Poor bugger got trapped in his crane, while the building he was working on burned below him. He is lucky that Trenton is only about 50 minutes (by car) from Kingston. The flight time, even for a chopper, was probably 10 minutes or less. He had to get out to the end of the boom to avoid getting cooked (literally).

Iusedtobefast
Iusedtobefast Reader
2/19/15 5:02 p.m.

As a member of IUOE local 150 I can tell you that you can make excellent money. Long hours. If you run a portable crane, you will be very busy, no contractor likes those sitting on a job doing nothing. Stationary cranes are another beast. You can sit in one for 8 hours and never make a pick all day. Have to climb the tower to get to your cab even when it's cold. Most importantly, at least here in the Chicago area and I believe it's national too, you must be licensed to run them. I run an excavator and those guys seem to be making picks all the time while I sit home all winter, so I would say they work a lot!

SVreX
SVreX MegaDork
2/19/15 5:09 p.m.

I only operate small cranes and booms, but I use big ones pretty regularly.

It's a truly boring job, though it does pay well. All day sitting in a cab, waiting for instructions.

There is also a pretty high level of responsibility.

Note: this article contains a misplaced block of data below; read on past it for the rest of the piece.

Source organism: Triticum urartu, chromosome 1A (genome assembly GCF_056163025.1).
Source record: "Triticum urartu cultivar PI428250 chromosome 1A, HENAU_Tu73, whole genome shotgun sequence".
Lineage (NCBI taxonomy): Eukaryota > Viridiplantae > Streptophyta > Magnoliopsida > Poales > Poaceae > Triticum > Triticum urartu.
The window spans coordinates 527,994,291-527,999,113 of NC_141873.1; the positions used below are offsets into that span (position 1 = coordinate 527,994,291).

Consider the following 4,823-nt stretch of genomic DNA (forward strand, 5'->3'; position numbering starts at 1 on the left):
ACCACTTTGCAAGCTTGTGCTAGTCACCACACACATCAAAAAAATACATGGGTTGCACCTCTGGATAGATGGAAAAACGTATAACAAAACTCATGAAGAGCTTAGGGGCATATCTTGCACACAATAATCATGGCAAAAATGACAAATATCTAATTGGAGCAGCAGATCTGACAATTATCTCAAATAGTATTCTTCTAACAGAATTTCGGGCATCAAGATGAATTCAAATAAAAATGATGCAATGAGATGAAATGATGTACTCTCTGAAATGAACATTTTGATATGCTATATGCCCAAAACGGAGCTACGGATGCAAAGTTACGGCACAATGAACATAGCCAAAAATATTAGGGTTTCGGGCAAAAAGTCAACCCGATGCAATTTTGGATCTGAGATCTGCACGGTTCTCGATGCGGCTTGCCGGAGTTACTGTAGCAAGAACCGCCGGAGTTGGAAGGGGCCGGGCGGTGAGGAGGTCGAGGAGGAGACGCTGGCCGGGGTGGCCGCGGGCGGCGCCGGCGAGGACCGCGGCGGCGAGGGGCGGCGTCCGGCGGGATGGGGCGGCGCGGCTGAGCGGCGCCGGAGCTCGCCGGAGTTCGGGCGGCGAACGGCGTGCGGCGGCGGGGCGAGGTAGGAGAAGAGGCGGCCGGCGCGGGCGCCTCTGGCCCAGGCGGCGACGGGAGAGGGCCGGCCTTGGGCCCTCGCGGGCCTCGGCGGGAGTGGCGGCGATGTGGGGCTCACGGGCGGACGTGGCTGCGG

Here's my attitude about a crane operator... YOU are responsible for the safety and integrity of the product you are lifting, the condition of your equipment, the abilities of the riggers, the safety of everyone and everything on the job, the protection of everyone and everything in a city block radius, clear communication (regardless of the language), overhead risks, calculating shifting loads, and I will even hold you responsible for the wind and the rain.

You have to be THE highest level professional on the job, and the humblest. You have to put everyone else and the work they are trying to accomplish in front of your own opinions, schedule, bowel movements, etc.

I once fired a crane operator for leaving his seat. Instantly. He left 2 men stranded on top of a 10,000 gal flammables tank because he was hungry and wanted a sandwich. Yes, it was lunchtime. Yes, he was the company's lead operator. I don't care. I told him to get off my job immediately.

You can expect absolutely no mercy from guys like me.

But the good ones are absolutely irreplaceable, and I rely on them heavily. They are a privilege to work around.

Keith Tanner
Keith Tanner MegaDork
2/19/15 6:14 p.m.

In other words, it pays well for a reason.

Datsun310Guy
Datsun310Guy PowerDork
2/19/15 7:19 p.m.